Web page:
Triumphant return to Coventry
All dedicated motorcycle enthusiasts are in for a real treat, as today saw the return of one of Coventry's rarest ever bikes.
On Thursday, 28 February, one of Coventry's rarest bikes arrived at its new home at the city's transport museum.
Only a handful of Triumph Bandit 350 motorbikes were made because financial problems forced the model to be cancelled before it went into production.
One of these pre-production prototypes is now in residence at the Coventry Transport Museum.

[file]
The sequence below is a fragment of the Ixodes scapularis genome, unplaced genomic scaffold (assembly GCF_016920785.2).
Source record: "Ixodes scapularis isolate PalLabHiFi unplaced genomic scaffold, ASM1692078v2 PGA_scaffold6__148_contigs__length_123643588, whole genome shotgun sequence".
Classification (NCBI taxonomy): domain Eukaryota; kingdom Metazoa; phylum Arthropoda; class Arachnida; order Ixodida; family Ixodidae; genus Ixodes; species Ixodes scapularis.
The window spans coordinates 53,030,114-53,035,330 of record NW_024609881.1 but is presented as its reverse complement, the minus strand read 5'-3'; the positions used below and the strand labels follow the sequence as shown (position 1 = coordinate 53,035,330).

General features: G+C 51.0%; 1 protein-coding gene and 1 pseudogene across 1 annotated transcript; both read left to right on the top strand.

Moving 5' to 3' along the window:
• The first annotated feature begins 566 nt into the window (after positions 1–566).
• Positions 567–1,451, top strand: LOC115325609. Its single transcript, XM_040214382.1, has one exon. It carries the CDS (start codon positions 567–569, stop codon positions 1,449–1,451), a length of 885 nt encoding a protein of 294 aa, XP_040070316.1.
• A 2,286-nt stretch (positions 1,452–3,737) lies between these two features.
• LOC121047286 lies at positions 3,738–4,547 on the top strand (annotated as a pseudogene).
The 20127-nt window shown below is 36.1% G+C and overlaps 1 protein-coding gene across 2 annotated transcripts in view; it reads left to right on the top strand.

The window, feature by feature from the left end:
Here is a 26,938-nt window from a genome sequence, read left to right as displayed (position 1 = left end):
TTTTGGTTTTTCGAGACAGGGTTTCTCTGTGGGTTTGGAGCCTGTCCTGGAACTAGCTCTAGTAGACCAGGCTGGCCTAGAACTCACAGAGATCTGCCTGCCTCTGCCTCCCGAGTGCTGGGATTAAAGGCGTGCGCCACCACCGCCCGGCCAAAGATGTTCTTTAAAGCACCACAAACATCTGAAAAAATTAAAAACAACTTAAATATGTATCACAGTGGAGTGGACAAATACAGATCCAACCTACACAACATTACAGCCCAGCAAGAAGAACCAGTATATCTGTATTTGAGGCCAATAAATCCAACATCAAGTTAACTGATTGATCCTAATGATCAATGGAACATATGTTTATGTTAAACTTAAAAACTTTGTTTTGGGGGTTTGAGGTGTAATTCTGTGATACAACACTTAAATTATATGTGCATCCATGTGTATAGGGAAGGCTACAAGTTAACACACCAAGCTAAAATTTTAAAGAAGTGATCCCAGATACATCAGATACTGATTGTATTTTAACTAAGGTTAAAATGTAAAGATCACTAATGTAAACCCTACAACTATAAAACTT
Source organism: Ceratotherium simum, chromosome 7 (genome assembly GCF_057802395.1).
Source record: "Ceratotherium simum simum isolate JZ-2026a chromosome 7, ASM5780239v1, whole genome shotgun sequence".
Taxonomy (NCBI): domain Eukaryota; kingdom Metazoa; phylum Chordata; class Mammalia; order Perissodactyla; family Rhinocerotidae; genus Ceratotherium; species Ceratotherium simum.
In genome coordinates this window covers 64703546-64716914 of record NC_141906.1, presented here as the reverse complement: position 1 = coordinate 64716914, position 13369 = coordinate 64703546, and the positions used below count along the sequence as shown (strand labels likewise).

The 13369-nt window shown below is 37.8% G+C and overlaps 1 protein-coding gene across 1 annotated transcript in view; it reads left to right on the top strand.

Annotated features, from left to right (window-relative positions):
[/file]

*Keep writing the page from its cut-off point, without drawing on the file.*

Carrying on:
Museum Curator Steve Bagley said: "Triumph is a Coventry associated name, and when we were offered this very rare bike we jumped at the chance."
Norman Hyde, who owned the bike for 25-years, sold it to the British Motorcycle Charitable Trust and they have now loaned it to the museum.
The Triumph Bandit 350
The Chairman of the British Motorcycle Trust, John Kidson told BBC Coventry & Warwickshire: "We felt it was an important mortorcycle that should be kept for posterity, to show to the public what the British motorcycle industry were trying to do, just when things went wrong for them."
BBC Coventry and Warwickshire's Irene Aserie went along to its unveiling. You can hear what happened by clicking on the link to the audio below:
You can also see photos from the launch:
last updated: 24/04/2008 at 16:03